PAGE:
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Gaza landlords refuse to rent to 'targeted families'

Landlords and residents in the Gaza Strip are reluctant to live next to families who were targeted by Israel in the recent war, fearing they may also become targets in any future confrontation.
A Palestinian man throws a flag atop the rubble of the home of Hamas Gaza leader Ismail Haniyeh, which Gaza's interior ministry said was hit by a missile fired by Israeli aircraft before dawn on Tuesday, causing damage but no casualties, in Gaza City July 29, 2014. Israel's military pounded targets in the Gaza Strip on Tuesday after Prime Minister Benjamin Netanyahu said his country needed to be prepared for a long conflict in the Palestinian enclave, squashing any hopes of a swift end to 22 days of fightin

GAZA CITY, Gaza Strip — The tragedy that befell Yasser Hajj, who lost all his family members on July 10 after Israel shelled his home in Khan Yunis, was followed by isolation. Hajj was forced to leave his destroyed home and had a hard time finding a new place to rent. The building owner's excuse was always the same — “We do not rent to targeted families or resistance members.”

Hajj told Al-Monitor: “I never expected this to happen after I had lost my family, especially because everyone knows my relatives are not members of the targeted resistance [Hamas]. My mother, father, younger siblings and I are not members of the resistance.”

He and his married sister are the only ones left in the Hajj family. They decided to live together as they try and pick up their lives. But each time they looked to rent a home, they encountered rejection out of fear by landlords that their building might be targeted by shelling in a future confrontation with Israel.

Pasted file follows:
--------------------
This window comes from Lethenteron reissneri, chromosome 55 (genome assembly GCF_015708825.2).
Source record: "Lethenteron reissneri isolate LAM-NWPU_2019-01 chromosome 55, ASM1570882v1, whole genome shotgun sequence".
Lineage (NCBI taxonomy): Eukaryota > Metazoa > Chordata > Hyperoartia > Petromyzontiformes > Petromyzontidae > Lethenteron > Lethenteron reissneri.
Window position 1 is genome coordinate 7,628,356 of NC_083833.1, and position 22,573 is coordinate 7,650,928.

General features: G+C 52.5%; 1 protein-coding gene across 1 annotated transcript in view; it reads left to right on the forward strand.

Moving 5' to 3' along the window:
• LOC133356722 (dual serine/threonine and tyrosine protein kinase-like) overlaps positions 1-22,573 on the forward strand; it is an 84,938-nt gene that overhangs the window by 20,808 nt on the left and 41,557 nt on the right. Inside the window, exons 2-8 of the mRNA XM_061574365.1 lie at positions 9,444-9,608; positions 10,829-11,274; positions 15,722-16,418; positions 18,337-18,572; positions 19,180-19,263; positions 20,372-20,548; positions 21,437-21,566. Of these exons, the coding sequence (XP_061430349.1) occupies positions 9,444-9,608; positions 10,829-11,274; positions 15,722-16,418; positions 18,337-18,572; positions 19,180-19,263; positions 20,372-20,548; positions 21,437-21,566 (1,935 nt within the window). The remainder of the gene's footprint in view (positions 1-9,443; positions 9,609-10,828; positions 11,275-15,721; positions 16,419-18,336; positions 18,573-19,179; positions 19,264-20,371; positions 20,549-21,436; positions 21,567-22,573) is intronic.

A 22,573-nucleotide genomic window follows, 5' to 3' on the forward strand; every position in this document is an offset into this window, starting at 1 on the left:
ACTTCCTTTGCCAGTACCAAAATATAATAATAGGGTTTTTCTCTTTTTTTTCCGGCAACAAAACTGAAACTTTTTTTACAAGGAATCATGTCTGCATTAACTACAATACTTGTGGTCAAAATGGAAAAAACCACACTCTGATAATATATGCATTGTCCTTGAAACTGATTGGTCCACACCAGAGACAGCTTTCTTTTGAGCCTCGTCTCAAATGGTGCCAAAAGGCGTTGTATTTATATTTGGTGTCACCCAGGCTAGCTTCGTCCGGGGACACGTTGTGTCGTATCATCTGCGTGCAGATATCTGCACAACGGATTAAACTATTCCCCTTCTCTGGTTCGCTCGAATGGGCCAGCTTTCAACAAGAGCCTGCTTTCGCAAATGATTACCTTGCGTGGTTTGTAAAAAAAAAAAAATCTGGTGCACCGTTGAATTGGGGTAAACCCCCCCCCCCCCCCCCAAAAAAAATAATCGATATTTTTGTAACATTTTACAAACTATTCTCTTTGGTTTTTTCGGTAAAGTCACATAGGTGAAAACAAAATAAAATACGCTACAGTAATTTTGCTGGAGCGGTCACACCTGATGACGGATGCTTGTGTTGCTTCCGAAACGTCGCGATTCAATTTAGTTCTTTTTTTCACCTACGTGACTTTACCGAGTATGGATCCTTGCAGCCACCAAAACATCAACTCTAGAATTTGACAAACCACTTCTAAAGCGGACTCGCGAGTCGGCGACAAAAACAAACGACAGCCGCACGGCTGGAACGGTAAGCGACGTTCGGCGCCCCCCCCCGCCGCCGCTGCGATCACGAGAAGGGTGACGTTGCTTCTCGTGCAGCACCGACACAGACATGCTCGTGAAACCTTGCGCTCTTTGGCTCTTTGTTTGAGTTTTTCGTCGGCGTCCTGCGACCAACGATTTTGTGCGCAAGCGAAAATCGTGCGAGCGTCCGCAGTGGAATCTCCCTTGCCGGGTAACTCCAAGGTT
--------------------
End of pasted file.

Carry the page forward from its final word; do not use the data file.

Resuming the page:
“One time, we went to see a building owner who was preaching in a mosque during the war, encouraging and praising the resistance. When I asked him if he had any apartments for rent, he said, ‘I do not rent out to members of the resistance or families whose houses were targeted.’ Is this not hypocrisy?” Hajj said in despair.

He finally found a modest home, not an apartment in a building. Hajj called on everyone to welcome those who lost their families during the war, instead of isolating them.

As soon as the 51-day war ended on Aug. 26, many raised their concerns about allowing political factions to rent apartments. On Sept. 6, the residents of Daoud Tower organized a protest in front of the building, in the middle of the Ramal neighborhood in Gaza, to prevent the media and the employees of political organizations to enter their offices. There was a calm dialogue between the employees and the residents, until the police interfered, allowing the employees to enter and demand the tower’s board of directors to raise the issue before the court to legally evict the tenants from the building.

Signs were placed on the tower’s entrance reading: “All residents on all floors should know their neighbors. We want to know who the civilian residents are.”

The handwritten sign on the entrance to Daoud Tower reads, “All residents on all floors should know their neighbors. We want to know who the civilian residents are.” (photo by Asmaa al-Ghoul)